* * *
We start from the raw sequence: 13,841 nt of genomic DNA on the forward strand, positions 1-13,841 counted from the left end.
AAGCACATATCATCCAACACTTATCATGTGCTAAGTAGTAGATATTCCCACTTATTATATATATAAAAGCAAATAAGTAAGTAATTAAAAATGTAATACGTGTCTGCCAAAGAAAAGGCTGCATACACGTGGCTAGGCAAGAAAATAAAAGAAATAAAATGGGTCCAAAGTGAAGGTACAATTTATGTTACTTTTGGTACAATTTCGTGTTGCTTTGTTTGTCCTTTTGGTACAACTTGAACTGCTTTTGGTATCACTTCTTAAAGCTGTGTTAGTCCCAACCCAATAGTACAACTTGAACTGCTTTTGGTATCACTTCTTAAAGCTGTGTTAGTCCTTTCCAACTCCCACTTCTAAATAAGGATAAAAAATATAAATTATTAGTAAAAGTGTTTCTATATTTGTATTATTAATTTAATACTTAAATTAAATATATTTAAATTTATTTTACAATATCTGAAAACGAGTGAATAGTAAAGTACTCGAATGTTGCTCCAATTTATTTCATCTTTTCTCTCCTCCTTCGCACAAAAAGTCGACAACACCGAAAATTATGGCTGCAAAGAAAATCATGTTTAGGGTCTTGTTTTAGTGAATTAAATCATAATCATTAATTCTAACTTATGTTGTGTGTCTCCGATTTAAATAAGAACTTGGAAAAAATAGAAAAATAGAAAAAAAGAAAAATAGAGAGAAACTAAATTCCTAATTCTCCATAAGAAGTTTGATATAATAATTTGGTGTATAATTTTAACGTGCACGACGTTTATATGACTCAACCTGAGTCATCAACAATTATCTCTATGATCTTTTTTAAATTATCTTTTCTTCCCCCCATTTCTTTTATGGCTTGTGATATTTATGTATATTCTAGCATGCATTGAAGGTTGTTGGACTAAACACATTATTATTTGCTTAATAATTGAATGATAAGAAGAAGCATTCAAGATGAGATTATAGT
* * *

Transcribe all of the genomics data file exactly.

We start from the raw sequence: 13,841 nt of genomic DNA on the forward strand, positions 1-13,841 counted from the left end.
AAGCACATATCATCCAACACTTATCATGTGCTAAGTAGTAGATATTCCCACTTATTATATATATAAAAGCAAATAAGTAAGTAATTAAAAATGTAATACGTGTCTGCCAAAGAAAAGGCTGCATACACGTGGCTAGGCAAGAAAATAAAAGAAATAAAATGGGTCCAAAGTGAAGGTACAATTTATGTTACTTTTGGTACAATTTCGTGTTGCTTTGTTTGTCCTTTTGGTACAACTTGAACTGCTTTTGGTATCACTTCTTAAAGCTGTGTTAGTCCCAACCCAATAGTACAACTTGAACTGCTTTTGGTATCACTTCTTAAAGCTGTGTTAGTCCTTTCCAACTCCCACTTCTAAATAAGGATAAAAAATATAAATTATTAGTAAAAGTGTTTCTATATTTGTATTATTAATTTAATACTTAAATTAAATATATTTAAATTTATTTTACAATATCTGAAAACGAGTGAATAGTAAAGTACTCGAATGTTGCTCCAATTTATTTCATCTTTTCTCTCCTCCTTCGCACAAAAAGTCGACAACACCGAAAATTATGGCTGCAAAGAAAATCATGTTTAGGGTCTTGTTTTAGTGAATTAAATCATAATCATTAATTCTAACTTATGTTGTGTGTCTCCGATTTAAATAAGAACTTGGAAAAAATAGAAAAATAGAAAAAAAGAAAAATAGAGAGAAACTAAATTCCTAATTCTCCATAAGAAGTTTGATATAATAATTTGGTGTATAATTTTAACGTGCACGACGTTTATATGACTCAACCTGAGTCATCAACAATTATCTCTATGATCTTTTTTAAATTATCTTTTCTTCCCCCCATTTCTTTTATGGCTTGTGATATTTATGTATATTCTAGCATGCATTGAAGGTTGTTGGACTAAACACATTATTATTTGCTTAATAATTGAATGATAAGAAGAAGCATTCAAGATGAGATTATAGT